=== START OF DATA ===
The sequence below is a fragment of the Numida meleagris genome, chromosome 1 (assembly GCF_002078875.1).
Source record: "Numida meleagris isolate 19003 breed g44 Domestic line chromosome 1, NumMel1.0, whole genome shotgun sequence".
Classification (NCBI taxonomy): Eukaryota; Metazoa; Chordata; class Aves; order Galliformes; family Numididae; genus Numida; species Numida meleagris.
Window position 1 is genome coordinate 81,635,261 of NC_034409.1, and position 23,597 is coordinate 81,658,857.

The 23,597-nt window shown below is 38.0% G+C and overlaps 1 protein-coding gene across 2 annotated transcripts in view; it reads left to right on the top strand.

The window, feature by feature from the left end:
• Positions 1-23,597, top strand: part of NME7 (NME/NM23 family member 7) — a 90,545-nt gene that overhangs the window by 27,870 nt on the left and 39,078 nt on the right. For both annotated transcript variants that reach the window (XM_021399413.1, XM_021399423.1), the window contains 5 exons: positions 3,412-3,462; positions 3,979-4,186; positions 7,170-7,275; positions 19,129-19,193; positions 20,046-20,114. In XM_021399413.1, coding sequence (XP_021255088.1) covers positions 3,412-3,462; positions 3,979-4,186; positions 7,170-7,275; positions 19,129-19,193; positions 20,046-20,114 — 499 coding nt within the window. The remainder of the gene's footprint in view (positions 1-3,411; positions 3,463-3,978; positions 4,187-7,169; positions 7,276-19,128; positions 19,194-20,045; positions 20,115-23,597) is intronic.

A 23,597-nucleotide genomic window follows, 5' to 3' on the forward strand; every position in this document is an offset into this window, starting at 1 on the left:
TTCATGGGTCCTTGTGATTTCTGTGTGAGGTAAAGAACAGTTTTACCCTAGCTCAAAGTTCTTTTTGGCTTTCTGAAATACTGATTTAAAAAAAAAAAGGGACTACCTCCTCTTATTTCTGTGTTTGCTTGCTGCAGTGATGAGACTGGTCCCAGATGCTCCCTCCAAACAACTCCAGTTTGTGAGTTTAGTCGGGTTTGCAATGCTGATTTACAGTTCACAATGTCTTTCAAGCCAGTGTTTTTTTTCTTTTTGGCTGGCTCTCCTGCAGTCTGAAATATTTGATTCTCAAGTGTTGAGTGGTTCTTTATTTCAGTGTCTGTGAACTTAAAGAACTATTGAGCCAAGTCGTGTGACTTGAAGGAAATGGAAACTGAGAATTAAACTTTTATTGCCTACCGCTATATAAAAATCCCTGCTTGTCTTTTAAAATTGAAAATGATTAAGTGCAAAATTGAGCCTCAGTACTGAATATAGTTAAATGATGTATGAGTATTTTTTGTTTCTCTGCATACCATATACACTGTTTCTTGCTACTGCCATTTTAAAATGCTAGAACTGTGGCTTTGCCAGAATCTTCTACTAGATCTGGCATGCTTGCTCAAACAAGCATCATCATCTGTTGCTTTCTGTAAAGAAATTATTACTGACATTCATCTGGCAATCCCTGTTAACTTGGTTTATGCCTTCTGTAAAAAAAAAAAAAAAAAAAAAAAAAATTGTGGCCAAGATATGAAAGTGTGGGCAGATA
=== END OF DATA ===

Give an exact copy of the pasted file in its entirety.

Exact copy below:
The sequence below is a fragment of the Numida meleagris genome, chromosome 1 (assembly GCF_002078875.1).
Source record: "Numida meleagris isolate 19003 breed g44 Domestic line chromosome 1, NumMel1.0, whole genome shotgun sequence".
Classification (NCBI taxonomy): Eukaryota; Metazoa; Chordata; class Aves; order Galliformes; family Numididae; genus Numida; species Numida meleagris.
Window position 1 is genome coordinate 81,635,261 of NC_034409.1, and position 23,597 is coordinate 81,658,857.

The 23,597-nt window shown below is 38.0% G+C and overlaps 1 protein-coding gene across 2 annotated transcripts in view; it reads left to right on the top strand.

The window, feature by feature from the left end:
• Positions 1-23,597, top strand: part of NME7 (NME/NM23 family member 7) — a 90,545-nt gene that overhangs the window by 27,870 nt on the left and 39,078 nt on the right. For both annotated transcript variants that reach the window (XM_021399413.1, XM_021399423.1), the window contains 5 exons: positions 3,412-3,462; positions 3,979-4,186; positions 7,170-7,275; positions 19,129-19,193; positions 20,046-20,114. In XM_021399413.1, coding sequence (XP_021255088.1) covers positions 3,412-3,462; positions 3,979-4,186; positions 7,170-7,275; positions 19,129-19,193; positions 20,046-20,114 — 499 coding nt within the window. The remainder of the gene's footprint in view (positions 1-3,411; positions 3,463-3,978; positions 4,187-7,169; positions 7,276-19,128; positions 19,194-20,045; positions 20,115-23,597) is intronic.

A 23,597-nucleotide genomic window follows, 5' to 3' on the forward strand; every position in this document is an offset into this window, starting at 1 on the left:
TTCATGGGTCCTTGTGATTTCTGTGTGAGGTAAAGAACAGTTTTACCCTAGCTCAAAGTTCTTTTTGGCTTTCTGAAATACTGATTTAAAAAAAAAAAGGGACTACCTCCTCTTATTTCTGTGTTTGCTTGCTGCAGTGATGAGACTGGTCCCAGATGCTCCCTCCAAACAACTCCAGTTTGTGAGTTTAGTCGGGTTTGCAATGCTGATTTACAGTTCACAATGTCTTTCAAGCCAGTGTTTTTTTTCTTTTTGGCTGGCTCTCCTGCAGTCTGAAATATTTGATTCTCAAGTGTTGAGTGGTTCTTTATTTCAGTGTCTGTGAACTTAAAGAACTATTGAGCCAAGTCGTGTGACTTGAAGGAAATGGAAACTGAGAATTAAACTTTTATTGCCTACCGCTATATAAAAATCCCTGCTTGTCTTTTAAAATTGAAAATGATTAAGTGCAAAATTGAGCCTCAGTACTGAATATAGTTAAATGATGTATGAGTATTTTTTGTTTCTCTGCATACCATATACACTGTTTCTTGCTACTGCCATTTTAAAATGCTAGAACTGTGGCTTTGCCAGAATCTTCTACTAGATCTGGCATGCTTGCTCAAACAAGCATCATCATCTGTTGCTTTCTGTAAAGAAATTATTACTGACATTCATCTGGCAATCCCTGTTAACTTGGTTTATGCCTTCTGTAAAAAAAAAAAAAAAAAAAAAAAAAATTGTGGCCAAGATATGAAAGTGTGGGCAGATA